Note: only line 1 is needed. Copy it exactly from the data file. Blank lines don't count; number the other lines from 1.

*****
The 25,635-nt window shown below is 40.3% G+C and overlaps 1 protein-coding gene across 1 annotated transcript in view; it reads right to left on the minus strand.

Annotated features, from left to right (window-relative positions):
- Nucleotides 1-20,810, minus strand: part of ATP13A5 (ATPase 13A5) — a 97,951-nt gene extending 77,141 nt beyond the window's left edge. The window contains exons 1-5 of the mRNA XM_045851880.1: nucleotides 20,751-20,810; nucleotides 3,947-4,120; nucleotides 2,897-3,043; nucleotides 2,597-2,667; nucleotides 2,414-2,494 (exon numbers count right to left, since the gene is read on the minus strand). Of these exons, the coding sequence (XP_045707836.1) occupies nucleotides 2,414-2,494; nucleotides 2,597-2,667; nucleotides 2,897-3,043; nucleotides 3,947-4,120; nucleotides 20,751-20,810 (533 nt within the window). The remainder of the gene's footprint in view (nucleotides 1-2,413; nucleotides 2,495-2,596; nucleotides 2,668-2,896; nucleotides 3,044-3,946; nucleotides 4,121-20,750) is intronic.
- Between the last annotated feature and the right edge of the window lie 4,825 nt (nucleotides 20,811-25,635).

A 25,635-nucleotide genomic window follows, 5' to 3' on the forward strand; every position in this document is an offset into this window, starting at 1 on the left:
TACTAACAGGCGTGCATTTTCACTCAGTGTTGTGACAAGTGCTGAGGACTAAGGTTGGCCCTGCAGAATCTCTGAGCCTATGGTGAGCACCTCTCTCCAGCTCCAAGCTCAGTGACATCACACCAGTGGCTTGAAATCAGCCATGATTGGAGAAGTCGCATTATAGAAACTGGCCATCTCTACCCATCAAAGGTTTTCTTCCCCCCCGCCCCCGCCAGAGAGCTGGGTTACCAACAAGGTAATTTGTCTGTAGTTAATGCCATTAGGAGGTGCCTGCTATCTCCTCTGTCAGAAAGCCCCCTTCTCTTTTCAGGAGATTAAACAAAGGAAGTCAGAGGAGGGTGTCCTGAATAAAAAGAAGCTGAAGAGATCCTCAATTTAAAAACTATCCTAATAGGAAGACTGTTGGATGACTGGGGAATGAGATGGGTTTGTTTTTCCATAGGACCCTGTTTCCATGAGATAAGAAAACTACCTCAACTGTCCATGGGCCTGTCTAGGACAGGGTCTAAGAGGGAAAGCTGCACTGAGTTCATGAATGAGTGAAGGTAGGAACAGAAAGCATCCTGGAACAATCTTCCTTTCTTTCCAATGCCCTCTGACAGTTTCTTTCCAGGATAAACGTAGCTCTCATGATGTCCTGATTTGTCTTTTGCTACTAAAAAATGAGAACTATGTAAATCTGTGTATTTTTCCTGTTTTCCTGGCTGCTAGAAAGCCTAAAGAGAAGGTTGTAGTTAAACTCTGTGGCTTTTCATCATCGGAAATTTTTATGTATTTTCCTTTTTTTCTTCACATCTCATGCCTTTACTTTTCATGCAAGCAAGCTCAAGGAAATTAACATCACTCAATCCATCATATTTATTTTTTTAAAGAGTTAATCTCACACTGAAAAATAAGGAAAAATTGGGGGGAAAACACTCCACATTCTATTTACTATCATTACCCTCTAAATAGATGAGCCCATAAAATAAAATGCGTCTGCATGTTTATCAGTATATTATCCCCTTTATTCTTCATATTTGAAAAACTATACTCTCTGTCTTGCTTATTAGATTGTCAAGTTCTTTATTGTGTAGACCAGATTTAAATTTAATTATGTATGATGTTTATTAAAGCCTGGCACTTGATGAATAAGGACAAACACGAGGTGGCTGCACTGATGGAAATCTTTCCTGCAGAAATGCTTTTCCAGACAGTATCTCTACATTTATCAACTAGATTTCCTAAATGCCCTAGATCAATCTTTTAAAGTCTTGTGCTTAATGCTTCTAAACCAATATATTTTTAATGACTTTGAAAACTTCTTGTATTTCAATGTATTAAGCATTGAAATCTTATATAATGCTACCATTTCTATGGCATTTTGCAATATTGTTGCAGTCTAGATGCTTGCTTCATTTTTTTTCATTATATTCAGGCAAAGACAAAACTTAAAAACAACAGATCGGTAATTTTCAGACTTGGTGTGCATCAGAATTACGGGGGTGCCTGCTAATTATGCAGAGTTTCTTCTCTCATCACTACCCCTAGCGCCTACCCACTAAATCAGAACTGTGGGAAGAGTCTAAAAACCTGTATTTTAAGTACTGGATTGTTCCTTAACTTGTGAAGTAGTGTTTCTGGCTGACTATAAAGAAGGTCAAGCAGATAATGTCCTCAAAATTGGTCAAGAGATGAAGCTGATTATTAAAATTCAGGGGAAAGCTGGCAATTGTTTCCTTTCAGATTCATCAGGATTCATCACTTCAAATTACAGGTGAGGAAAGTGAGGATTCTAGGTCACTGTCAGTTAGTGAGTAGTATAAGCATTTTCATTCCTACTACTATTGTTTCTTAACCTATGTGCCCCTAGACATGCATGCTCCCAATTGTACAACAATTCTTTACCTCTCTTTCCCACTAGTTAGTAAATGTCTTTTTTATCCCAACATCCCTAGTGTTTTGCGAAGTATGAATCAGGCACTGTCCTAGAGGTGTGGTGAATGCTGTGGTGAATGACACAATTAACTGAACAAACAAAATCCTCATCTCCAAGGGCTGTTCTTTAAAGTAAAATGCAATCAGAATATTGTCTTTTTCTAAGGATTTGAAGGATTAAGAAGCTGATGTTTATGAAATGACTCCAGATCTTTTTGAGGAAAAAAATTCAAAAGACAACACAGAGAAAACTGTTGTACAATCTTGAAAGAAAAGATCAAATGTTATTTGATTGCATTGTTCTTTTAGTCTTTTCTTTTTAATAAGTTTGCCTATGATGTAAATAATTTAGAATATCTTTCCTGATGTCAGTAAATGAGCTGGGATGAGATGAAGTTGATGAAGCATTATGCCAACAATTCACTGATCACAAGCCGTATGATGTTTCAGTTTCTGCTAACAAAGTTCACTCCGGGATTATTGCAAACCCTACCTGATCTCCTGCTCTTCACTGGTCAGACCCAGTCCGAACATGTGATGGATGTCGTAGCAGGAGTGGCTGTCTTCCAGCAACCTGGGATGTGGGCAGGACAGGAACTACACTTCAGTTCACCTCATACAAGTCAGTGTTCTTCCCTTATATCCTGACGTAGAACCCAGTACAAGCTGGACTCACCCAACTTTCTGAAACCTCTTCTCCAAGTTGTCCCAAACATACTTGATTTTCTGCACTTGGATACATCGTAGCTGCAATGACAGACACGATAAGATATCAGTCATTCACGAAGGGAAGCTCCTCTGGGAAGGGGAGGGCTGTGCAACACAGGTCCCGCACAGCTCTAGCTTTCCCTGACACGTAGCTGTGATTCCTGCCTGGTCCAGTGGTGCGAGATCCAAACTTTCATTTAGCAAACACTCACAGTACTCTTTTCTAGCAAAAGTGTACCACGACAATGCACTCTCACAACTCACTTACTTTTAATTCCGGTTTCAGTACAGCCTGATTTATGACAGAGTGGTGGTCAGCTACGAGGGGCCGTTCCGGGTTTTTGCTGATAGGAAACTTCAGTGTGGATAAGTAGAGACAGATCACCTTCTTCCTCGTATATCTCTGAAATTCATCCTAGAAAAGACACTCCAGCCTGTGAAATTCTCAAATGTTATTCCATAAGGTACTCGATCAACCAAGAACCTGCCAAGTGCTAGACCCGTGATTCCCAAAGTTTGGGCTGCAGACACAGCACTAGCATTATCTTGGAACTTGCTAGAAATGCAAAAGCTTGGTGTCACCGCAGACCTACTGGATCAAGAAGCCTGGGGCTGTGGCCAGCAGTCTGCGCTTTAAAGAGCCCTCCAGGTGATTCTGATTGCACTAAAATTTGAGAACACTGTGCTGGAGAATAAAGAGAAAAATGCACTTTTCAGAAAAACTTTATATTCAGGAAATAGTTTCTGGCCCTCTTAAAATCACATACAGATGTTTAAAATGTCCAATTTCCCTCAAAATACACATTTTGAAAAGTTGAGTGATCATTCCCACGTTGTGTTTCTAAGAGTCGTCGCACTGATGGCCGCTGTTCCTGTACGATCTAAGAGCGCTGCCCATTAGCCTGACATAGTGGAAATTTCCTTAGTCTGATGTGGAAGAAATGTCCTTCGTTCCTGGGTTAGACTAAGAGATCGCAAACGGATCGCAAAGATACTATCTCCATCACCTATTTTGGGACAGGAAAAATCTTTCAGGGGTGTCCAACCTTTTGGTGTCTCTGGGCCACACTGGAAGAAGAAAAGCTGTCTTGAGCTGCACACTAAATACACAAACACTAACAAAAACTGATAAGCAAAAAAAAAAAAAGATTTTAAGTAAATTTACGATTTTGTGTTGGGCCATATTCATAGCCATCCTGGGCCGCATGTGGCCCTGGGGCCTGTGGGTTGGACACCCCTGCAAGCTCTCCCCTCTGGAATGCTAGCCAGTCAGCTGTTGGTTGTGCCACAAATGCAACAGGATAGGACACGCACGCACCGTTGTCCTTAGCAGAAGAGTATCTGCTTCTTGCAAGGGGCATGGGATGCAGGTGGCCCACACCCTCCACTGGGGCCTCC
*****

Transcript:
The 25,635-nt window shown below is 40.3% G+C and overlaps 1 protein-coding gene across 1 annotated transcript in view; it reads right to left on the minus strand.